Just a couple of days after weighing in on the debate on the anchoring of long putters - he’s firmly against it - Graeme McDowell was comfortably outputted by broomstick-wielding Adam Scott in the Talisker Masters in Melbourne.
The 2010 US Open champion made just two birdies in a one under 71 and took 33 putts to finish the day six shots behind leader Leaderboardtt at Kingston Heath.
“Beautiful morning at Kingston Heath today,” McDowell tweeted. “Hit it nicely but didn’t hit my irons close enough to make more birdies. Get aggressive tomorrow!”
Queenslander Guyatt fired a seven under 65 to lead by two shots from defending champion Ian Poulter and Australians Michael Hendry and Scott, who had just 27 putts in an early morning three ball with McDowell and amateur Oliver Goss (71).
Starting on the back nine, Scott was frustrated to miss a hatful of chances as he went out in level par. But he made amends on the way home by picking up shots at the first, second, third, fourth and seventh.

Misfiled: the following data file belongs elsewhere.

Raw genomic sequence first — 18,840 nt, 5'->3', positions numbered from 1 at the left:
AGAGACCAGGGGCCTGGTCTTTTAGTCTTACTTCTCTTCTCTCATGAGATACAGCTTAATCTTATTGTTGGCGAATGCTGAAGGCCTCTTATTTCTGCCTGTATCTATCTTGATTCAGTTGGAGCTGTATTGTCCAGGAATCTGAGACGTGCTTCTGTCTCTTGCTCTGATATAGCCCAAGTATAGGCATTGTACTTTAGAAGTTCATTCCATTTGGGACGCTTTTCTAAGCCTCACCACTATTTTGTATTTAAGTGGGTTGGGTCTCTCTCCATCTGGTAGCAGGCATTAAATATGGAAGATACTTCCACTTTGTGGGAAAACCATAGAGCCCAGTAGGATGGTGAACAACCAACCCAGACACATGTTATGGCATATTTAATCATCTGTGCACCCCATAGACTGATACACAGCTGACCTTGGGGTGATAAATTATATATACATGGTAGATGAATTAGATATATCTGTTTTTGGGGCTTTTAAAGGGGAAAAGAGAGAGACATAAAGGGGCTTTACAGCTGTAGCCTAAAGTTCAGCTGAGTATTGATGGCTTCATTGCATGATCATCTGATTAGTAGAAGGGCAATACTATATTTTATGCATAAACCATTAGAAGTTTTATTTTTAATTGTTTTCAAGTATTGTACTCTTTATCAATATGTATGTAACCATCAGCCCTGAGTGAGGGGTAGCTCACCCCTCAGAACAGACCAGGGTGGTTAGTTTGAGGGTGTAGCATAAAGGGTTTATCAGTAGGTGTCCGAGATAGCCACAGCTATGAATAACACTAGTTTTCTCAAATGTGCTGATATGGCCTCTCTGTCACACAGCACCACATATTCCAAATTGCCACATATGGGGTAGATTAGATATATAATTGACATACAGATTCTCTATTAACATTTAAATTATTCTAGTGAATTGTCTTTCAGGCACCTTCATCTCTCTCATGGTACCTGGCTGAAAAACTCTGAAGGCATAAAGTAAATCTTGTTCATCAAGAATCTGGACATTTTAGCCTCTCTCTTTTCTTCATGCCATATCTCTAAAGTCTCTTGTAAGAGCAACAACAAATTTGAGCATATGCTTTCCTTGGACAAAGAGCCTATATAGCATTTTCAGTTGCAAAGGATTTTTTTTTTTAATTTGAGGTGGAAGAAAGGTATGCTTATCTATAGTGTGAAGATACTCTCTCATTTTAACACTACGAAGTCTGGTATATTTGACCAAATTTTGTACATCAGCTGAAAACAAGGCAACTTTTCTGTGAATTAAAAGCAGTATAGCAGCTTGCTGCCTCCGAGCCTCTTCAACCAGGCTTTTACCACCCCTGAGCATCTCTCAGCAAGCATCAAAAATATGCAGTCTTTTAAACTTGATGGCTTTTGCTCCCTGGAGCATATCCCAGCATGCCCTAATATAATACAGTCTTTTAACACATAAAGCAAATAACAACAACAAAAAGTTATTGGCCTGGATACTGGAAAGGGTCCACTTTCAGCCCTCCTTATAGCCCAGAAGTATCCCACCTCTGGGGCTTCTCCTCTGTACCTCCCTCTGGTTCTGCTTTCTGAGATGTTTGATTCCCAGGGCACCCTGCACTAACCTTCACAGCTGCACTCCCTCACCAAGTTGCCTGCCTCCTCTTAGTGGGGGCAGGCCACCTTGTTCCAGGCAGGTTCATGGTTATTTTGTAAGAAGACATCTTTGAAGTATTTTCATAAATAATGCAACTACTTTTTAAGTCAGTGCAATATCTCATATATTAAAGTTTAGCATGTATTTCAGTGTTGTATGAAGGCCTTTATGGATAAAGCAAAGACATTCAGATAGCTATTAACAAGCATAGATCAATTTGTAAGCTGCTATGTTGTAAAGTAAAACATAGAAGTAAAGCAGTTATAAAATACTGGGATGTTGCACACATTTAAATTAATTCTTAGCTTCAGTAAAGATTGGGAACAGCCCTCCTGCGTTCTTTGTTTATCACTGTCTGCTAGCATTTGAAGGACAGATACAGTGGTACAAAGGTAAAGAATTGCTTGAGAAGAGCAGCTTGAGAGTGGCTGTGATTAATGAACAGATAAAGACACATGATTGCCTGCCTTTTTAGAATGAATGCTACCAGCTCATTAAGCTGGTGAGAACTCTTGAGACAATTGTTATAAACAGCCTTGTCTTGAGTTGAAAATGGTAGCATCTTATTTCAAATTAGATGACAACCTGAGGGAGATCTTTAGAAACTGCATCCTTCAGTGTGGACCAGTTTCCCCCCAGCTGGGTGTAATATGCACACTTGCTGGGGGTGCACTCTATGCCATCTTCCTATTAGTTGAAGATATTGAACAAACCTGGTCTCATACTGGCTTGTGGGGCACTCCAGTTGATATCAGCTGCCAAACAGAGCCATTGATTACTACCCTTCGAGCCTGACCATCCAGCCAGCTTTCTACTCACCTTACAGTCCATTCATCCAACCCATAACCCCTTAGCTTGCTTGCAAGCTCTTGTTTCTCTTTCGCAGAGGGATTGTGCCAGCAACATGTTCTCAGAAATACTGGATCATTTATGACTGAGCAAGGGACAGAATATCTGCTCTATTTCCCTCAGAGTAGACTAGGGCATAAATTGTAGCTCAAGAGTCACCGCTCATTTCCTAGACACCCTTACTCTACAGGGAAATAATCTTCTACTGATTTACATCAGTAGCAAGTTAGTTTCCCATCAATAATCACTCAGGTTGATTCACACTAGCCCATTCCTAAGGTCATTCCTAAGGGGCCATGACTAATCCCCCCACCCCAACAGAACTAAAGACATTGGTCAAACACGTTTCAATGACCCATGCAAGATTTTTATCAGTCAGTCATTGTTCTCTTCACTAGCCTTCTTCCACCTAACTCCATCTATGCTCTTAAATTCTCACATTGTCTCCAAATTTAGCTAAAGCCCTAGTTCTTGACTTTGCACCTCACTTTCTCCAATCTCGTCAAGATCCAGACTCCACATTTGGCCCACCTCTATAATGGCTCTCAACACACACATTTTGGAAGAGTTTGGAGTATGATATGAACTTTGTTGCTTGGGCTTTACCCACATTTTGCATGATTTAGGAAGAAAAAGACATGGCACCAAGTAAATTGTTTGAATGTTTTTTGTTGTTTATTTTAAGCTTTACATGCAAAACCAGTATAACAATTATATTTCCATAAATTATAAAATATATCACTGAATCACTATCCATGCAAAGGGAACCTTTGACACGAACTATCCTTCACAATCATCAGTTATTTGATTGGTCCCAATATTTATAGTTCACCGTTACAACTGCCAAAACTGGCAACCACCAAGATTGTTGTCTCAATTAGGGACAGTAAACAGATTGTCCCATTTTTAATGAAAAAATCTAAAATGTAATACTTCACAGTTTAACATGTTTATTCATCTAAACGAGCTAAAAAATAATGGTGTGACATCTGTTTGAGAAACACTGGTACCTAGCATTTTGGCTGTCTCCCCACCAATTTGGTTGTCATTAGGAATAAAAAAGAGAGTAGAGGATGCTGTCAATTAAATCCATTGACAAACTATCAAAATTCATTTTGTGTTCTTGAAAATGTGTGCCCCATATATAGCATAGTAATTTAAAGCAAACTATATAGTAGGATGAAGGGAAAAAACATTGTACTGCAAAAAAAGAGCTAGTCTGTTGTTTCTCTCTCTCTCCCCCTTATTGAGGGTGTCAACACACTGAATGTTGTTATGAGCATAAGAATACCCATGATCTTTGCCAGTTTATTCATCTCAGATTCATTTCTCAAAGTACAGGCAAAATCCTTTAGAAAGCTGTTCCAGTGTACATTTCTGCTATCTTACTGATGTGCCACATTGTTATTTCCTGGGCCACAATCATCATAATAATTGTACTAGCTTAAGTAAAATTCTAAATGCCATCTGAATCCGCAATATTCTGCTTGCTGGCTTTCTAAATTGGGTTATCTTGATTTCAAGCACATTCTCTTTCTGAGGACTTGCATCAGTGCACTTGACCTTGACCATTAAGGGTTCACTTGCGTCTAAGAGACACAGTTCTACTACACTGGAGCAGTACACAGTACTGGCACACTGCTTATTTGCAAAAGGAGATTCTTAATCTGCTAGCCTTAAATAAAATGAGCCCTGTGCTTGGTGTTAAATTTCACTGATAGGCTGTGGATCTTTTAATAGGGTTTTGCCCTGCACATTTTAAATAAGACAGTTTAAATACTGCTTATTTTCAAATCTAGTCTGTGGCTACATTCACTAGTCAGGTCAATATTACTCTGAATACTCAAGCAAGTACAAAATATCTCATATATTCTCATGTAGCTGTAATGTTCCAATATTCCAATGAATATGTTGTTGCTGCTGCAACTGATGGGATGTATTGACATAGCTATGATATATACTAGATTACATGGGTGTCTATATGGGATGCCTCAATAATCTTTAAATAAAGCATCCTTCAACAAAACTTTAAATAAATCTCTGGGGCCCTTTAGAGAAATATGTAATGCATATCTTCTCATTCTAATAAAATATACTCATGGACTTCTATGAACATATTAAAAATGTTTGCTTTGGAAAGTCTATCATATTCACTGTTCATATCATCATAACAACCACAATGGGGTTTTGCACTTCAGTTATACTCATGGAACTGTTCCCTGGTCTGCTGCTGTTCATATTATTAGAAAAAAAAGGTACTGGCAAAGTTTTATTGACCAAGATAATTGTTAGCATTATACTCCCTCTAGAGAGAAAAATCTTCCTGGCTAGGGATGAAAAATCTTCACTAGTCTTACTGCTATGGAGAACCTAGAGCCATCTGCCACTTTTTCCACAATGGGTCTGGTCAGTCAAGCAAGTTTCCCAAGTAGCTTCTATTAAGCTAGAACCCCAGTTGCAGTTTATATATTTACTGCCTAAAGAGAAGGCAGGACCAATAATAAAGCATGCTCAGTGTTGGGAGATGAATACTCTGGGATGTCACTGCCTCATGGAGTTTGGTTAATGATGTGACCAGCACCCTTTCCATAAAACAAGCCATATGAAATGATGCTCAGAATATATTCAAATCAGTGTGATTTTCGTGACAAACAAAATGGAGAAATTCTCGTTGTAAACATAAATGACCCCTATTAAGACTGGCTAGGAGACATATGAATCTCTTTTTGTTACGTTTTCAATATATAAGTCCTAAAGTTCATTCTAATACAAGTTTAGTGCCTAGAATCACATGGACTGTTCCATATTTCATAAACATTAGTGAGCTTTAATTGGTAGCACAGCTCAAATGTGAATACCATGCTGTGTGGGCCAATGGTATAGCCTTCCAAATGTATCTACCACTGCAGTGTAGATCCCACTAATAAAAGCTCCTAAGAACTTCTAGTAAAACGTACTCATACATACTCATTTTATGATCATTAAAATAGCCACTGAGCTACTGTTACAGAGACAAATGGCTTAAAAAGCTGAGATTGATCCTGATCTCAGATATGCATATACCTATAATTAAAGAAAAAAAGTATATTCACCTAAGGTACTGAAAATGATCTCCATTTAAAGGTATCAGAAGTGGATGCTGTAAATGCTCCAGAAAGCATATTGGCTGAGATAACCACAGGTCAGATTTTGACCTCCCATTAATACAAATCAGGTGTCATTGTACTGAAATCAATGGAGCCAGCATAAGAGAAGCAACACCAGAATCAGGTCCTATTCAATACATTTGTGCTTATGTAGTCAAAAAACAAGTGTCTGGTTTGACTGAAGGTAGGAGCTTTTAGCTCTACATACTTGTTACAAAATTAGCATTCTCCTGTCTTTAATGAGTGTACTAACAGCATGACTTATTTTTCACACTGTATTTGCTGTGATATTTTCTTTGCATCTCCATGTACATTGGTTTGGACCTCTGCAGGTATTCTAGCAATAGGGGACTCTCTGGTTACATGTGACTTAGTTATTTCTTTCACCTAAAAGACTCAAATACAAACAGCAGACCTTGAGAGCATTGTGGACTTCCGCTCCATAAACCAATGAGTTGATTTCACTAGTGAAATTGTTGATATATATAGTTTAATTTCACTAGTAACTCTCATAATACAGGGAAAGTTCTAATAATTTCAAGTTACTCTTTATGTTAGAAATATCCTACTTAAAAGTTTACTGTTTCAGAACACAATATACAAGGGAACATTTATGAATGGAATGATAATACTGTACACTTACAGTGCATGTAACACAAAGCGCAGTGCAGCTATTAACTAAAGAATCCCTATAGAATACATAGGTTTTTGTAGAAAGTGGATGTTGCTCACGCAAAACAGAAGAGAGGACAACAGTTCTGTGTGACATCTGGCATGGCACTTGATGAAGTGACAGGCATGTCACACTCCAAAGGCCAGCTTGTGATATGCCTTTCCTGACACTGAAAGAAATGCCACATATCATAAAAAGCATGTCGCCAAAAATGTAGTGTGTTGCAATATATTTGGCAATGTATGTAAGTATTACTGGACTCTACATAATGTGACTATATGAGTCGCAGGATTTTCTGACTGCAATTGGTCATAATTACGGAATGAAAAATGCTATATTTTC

“Realistically, I felt nine or 10 (under) was possible for the way I played today if everything went my way,” Scott said. I’m not complaining, it’s a good start.
“Look, today was a perfect day. The course’s defences were down today, there was no wind and the greens were soft and not very fast.
“I didn’t take advantage of my good play on my first nine holes, but I certainly did on my back nine, so that made up for it,” he said.
Poulter wasn’t surprised by the scoring.
“If the weather is benign like this, the golf course is going to give up a lot of birdies,” he said after matching Scott with six birdies and a bogey. “You can expect to hole a lot of putts, the greens are perfect.
“Obviously, they’re going to water the greens a little bit, so therefore we’re going to have the best of it. They’re going to be cut and, hopefully, be a little bit softer for the morning wave. So it will be nice to get back out there.”